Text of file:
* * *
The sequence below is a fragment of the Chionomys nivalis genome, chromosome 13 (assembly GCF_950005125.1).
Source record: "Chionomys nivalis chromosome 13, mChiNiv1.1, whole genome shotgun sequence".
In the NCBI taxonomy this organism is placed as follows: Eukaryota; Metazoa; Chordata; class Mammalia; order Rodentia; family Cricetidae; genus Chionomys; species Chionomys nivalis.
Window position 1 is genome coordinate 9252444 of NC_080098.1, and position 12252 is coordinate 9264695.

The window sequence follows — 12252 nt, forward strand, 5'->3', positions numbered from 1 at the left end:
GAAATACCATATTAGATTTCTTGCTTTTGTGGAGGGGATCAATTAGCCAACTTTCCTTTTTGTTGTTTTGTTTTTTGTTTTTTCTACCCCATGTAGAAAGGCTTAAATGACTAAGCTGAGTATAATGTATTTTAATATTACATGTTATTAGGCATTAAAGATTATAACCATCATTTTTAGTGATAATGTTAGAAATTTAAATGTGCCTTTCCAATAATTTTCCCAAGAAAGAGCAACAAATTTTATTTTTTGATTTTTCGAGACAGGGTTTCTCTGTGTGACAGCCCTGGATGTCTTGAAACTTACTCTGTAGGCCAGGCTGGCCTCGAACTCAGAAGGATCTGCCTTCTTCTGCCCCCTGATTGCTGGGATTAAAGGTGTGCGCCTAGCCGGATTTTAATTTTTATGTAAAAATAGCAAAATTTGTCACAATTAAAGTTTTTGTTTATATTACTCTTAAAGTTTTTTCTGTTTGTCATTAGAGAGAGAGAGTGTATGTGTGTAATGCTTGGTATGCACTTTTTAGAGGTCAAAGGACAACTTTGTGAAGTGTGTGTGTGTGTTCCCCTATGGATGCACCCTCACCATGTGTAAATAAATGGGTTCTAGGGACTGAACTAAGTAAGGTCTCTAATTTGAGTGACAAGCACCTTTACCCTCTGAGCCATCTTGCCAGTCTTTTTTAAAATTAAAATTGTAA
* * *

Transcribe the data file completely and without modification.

The sequence below is a fragment of the Chionomys nivalis genome, chromosome 13 (assembly GCF_950005125.1).
Source record: "Chionomys nivalis chromosome 13, mChiNiv1.1, whole genome shotgun sequence".
In the NCBI taxonomy this organism is placed as follows: Eukaryota; Metazoa; Chordata; class Mammalia; order Rodentia; family Cricetidae; genus Chionomys; species Chionomys nivalis.
Window position 1 is genome coordinate 9252444 of NC_080098.1, and position 12252 is coordinate 9264695.

The window sequence follows — 12252 nt, forward strand, 5'->3', positions numbered from 1 at the left end:
GAAATACCATATTAGATTTCTTGCTTTTGTGGAGGGGATCAATTAGCCAACTTTCCTTTTTGTTGTTTTGTTTTTTGTTTTTTCTACCCCATGTAGAAAGGCTTAAATGACTAAGCTGAGTATAATGTATTTTAATATTACATGTTATTAGGCATTAAAGATTATAACCATCATTTTTAGTGATAATGTTAGAAATTTAAATGTGCCTTTCCAATAATTTTCCCAAGAAAGAGCAACAAATTTTATTTTTTGATTTTTCGAGACAGGGTTTCTCTGTGTGACAGCCCTGGATGTCTTGAAACTTACTCTGTAGGCCAGGCTGGCCTCGAACTCAGAAGGATCTGCCTTCTTCTGCCCCCTGATTGCTGGGATTAAAGGTGTGCGCCTAGCCGGATTTTAATTTTTATGTAAAAATAGCAAAATTTGTCACAATTAAAGTTTTTGTTTATATTACTCTTAAAGTTTTTTCTGTTTGTCATTAGAGAGAGAGAGTGTATGTGTGTAATGCTTGGTATGCACTTTTTAGAGGTCAAAGGACAACTTTGTGAAGTGTGTGTGTGTGTTCCCCTATGGATGCACCCTCACCATGTGTAAATAAATGGGTTCTAGGGACTGAACTAAGTAAGGTCTCTAATTTGAGTGACAAGCACCTTTACCCTCTGAGCCATCTTGCCAGTCTTTTTTAAAATTAAAATTGTAA